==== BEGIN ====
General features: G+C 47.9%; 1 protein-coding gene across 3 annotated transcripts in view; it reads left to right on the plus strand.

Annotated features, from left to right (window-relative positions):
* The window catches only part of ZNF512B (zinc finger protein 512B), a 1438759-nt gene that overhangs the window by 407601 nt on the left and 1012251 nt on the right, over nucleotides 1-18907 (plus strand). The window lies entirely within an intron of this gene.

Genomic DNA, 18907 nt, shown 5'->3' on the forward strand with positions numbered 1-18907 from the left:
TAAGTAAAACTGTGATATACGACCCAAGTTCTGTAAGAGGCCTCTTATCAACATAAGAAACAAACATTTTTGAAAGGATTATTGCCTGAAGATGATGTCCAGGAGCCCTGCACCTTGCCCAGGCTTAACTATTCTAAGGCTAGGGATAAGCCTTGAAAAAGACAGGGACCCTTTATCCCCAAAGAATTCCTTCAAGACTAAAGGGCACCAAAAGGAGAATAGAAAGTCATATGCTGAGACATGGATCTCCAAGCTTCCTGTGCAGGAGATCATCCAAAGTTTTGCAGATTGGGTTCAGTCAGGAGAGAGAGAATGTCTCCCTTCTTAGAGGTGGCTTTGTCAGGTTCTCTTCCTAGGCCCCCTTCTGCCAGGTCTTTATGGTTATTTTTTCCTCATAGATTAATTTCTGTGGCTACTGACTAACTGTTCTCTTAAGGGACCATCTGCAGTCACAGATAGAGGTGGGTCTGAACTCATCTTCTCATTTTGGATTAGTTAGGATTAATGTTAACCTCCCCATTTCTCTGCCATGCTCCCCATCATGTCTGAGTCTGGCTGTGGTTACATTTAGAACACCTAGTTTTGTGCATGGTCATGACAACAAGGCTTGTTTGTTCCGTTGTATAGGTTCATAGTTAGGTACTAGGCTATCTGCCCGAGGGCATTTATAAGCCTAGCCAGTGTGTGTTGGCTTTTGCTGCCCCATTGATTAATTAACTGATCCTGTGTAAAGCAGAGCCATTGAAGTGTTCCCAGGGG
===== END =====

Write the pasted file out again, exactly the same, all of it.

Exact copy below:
General features: G+C 47.9%; 1 protein-coding gene across 3 annotated transcripts in view; it reads left to right on the plus strand.

Annotated features, from left to right (window-relative positions):
* The window catches only part of ZNF512B (zinc finger protein 512B), a 1438759-nt gene that overhangs the window by 407601 nt on the left and 1012251 nt on the right, over nucleotides 1-18907 (plus strand). The window lies entirely within an intron of this gene.

Genomic DNA, 18907 nt, shown 5'->3' on the forward strand with positions numbered 1-18907 from the left:
TAAGTAAAACTGTGATATACGACCCAAGTTCTGTAAGAGGCCTCTTATCAACATAAGAAACAAACATTTTTGAAAGGATTATTGCCTGAAGATGATGTCCAGGAGCCCTGCACCTTGCCCAGGCTTAACTATTCTAAGGCTAGGGATAAGCCTTGAAAAAGACAGGGACCCTTTATCCCCAAAGAATTCCTTCAAGACTAAAGGGCACCAAAAGGAGAATAGAAAGTCATATGCTGAGACATGGATCTCCAAGCTTCCTGTGCAGGAGATCATCCAAAGTTTTGCAGATTGGGTTCAGTCAGGAGAGAGAGAATGTCTCCCTTCTTAGAGGTGGCTTTGTCAGGTTCTCTTCCTAGGCCCCCTTCTGCCAGGTCTTTATGGTTATTTTTTCCTCATAGATTAATTTCTGTGGCTACTGACTAACTGTTCTCTTAAGGGACCATCTGCAGTCACAGATAGAGGTGGGTCTGAACTCATCTTCTCATTTTGGATTAGTTAGGATTAATGTTAACCTCCCCATTTCTCTGCCATGCTCCCCATCATGTCTGAGTCTGGCTGTGGTTACATTTAGAACACCTAGTTTTGTGCATGGTCATGACAACAAGGCTTGTTTGTTCCGTTGTATAGGTTCATAGTTAGGTACTAGGCTATCTGCCCGAGGGCATTTATAAGCCTAGCCAGTGTGTGTTGGCTTTTGCTGCCCCATTGATTAATTAACTGATCCTGTGTAAAGCAGAGCCATTGAAGTGTTCCCAGGGG